The recent attempt to place the Richard Lancelyn Green Bequest in the demolition-threatened Public Records Office, Portsmouth is a sad indictment of the lack of vision and desperation of protesters – and the incoherent cultural strategy of Portsmouth City Council. I’m glad to say that little piece of fantasy town planning has at least been rejected.
Don’t get me wrong. I am sympathetic to attempts to stop development of the Records Office Site.
Indeed, I can imagine the outrage of the good citizens of Old Portsmouth and its environs when they were told they were going to get a block of flats built on the obviously knackered Records Office in the Portsmouth Museum’s grounds.
And rightly so. After all, with the arrival of the revolting, steroid-bulked and vomit-inducingly ugly sport complex across the road in Ravelin Park, we see yet more of the few pieces of open space and open sky in this part of the city lost forever. Soon, I am sure, Ravelin Park will be reduced to a few square metres of lawn edged with University cafes, bars and dorms infilling the open space wherever possible and closing out yet more Pompey sky with the UoP’s specialism: badly-scaled and oppressive architecture.
On that level, the thought of yet more flats going up on the old Clarence Barracks grounds is, indeed, horrible. Let’s face it, over the wall at the back of the Museum stands an estate of faceless suburban infill. Dull little houses and non-descript blocks of flats. The residents in that little slice of suburbia grafted onto one of the most historic parts of Portsmouth are right to make a fuss. “We don’t need more homes like ours! After all, when we’re indoors, we don’t have to look at the ones already here!”
And so, in desperation, they cast around for a reason to save one of the few Victorian heritage buildings left in the area. I can imagine the concerned denizens of Old Portsmouth seeking a saviour, and hoping that none other than the great sleuth himself, Sherlock Holmes might don his deerstalker and save the day. And so the idea was born:
“The council has been promising us a museum dedicated to Sherlock Holmes for nearly two decades now, let’s put it in the Records Office and kill two birds with one stone!”
It probably appeared like a sure-fire winner to put pressure on the council, especially with the addition of celebrity endorsement…
…Or maybe not. Stephen Fry has been known to get behind such attempts in the past with mixed results. He brought his influence to bear ineffectively at Hindhead – failing to save Undershaw, Conan Doyle’s old gaff, from developers who converted the site into a special needs school.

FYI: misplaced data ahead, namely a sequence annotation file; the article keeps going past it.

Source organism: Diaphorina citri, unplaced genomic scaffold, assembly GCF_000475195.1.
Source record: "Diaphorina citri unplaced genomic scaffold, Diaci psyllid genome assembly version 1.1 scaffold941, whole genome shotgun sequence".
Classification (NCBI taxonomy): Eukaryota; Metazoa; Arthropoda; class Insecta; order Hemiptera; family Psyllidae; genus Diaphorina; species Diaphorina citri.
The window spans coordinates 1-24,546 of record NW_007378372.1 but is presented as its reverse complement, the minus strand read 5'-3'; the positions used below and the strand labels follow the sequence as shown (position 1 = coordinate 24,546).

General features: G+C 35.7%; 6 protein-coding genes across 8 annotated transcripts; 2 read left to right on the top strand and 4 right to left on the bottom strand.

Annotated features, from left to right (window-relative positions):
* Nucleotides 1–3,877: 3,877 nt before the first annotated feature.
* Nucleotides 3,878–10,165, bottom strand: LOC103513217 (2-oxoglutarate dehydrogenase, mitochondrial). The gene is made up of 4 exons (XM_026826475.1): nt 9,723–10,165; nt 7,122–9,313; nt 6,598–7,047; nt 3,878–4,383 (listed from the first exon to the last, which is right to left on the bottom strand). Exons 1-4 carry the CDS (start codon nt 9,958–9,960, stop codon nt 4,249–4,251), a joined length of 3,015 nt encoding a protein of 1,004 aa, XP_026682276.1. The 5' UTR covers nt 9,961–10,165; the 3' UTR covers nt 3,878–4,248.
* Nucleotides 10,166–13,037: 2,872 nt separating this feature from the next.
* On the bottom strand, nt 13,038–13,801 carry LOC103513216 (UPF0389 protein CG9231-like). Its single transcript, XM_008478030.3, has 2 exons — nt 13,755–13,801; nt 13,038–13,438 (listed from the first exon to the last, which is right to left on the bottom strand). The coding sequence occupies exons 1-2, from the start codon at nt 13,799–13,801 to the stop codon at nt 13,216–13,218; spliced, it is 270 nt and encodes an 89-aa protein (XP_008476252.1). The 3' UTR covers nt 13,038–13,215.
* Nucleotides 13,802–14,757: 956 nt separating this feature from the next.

But let’s be clear, putting Conan Doyle in the Records Office was just… well… silly. Though I do have strong support for preventing yet more urban infill in the grounds of the former Clarence Barracks, you need to find a way to both stop that happening – AND keep your hands off Sherlock at the same time.
Yes, a Conan Doyle / Sherlock Holmes Museum in Portsmouth is a great idea. No, putting it in that Records Office was not. The building is knackered and will cost a fortune to underpin. But more importantly, stuffing what should be a world-class exhibition in a building so badly suited for the purpose would betray the people of Portsmouth and the Conan Doyle legacy. It would be like stuffing the Crown Jewels into Milton Village Community Association hall. – Sure, it’s a good building. But not for that.
I mean how mean and low have our sights here in Portsmouth fallen?
This brings us to the question of what Portsmouth should expect from a Conan Doyle Museum. Definitely not a few cramped rooms in the Records Office to show off the 40,000 documents and 18,000 further artefacts, that’s for sure! Where’s the sense of scale in Portmuthians? Where’s the understanding of the bloody goldmine we’re sitting on?
Sherlock Holmes remains one of the most enduring icons of the 19th and 20th Centuries. His fame now is as big as it has ever been. Conan Doyle’s characters have spawned countless films, plays, games… the list goes on. A look at PCC’s Arthur Conan Doyle Collection will show you just what the massive appeal is. Similarly, a visit to Northumberland Avenue off Trafalgar Square will show you some of the potential. Stand outside the Sherlock Holmes pub – a site that is totally manufactured and has nothing to do with Sherlock Holmes – and in normal times you will see busloads of tourists swing by, take a few snaps, then go inside to buy a pint and a meal. It’s a completely invented site with no links to Holmes and Doyle and it might as well be printing its own money.
The main failing in Portsmouth’s view of the potential a Conan Doyle Museum presents is embodied by the idea that the Records Office will be good enough for a world-class exhibition. It won’t. The Sherlock Holmes Museum, when it comes, needs to be a conference centre, a place where theatrical performances and arts groups can be supported, and it needs to be in an area where the massive crowds of fans, scholars, sightseers, conference-goers and more besides can relax and enjoy their visit.
Sadly, one of the great potential venues for such a site appears to have been lost. Southsea Debenhams is set to be converted to yet more residential property, although there has recently been some talk about using part of that space by using one floor. But, really, is one floor enough for a world class draw? Think about how good it could be were it a really large scale venue providing far more than an exhibition. Stepping out from the Museum, tourists would be surrounded by shops and cafes. It was in many ways perfect… but neither the money nor the will to do it has yet been found.
So, my own view, is – yes, by all means save the Records Office. Woohoo! We don’t want to lose more Victoriana in Portsmouth.
But don’t insult Conan Doyle and Sherlock Holmes with such a stupid idea as putting them in that tiny, unworkable space.
Portsmouth deserves better.